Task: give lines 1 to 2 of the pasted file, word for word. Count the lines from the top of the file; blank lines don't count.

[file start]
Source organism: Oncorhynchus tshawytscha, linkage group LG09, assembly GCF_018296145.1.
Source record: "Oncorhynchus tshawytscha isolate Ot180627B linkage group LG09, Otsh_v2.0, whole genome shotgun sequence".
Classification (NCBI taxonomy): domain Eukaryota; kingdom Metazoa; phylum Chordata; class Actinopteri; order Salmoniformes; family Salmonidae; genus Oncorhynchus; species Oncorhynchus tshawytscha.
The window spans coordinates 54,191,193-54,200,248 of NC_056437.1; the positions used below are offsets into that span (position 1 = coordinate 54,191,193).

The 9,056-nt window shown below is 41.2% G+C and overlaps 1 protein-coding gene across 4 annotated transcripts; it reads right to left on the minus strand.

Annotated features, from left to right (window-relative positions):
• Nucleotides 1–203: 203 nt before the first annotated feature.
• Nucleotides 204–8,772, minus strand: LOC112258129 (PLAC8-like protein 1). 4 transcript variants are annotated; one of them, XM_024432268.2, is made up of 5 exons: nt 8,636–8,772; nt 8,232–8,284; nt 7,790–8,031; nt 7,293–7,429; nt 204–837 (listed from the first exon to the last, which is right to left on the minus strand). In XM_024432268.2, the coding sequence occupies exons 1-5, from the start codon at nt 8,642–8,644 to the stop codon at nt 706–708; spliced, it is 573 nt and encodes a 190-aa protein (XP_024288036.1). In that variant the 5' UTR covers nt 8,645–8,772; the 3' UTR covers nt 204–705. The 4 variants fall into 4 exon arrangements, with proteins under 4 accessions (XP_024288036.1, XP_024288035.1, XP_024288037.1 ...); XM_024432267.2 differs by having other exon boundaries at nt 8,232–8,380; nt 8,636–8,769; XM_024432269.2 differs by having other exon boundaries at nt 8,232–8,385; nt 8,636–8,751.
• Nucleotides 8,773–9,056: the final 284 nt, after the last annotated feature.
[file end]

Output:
Source organism: Oncorhynchus tshawytscha, linkage group LG09, assembly GCF_018296145.1.
Source record: "Oncorhynchus tshawytscha isolate Ot180627B linkage group LG09, Otsh_v2.0, whole genome shotgun sequence".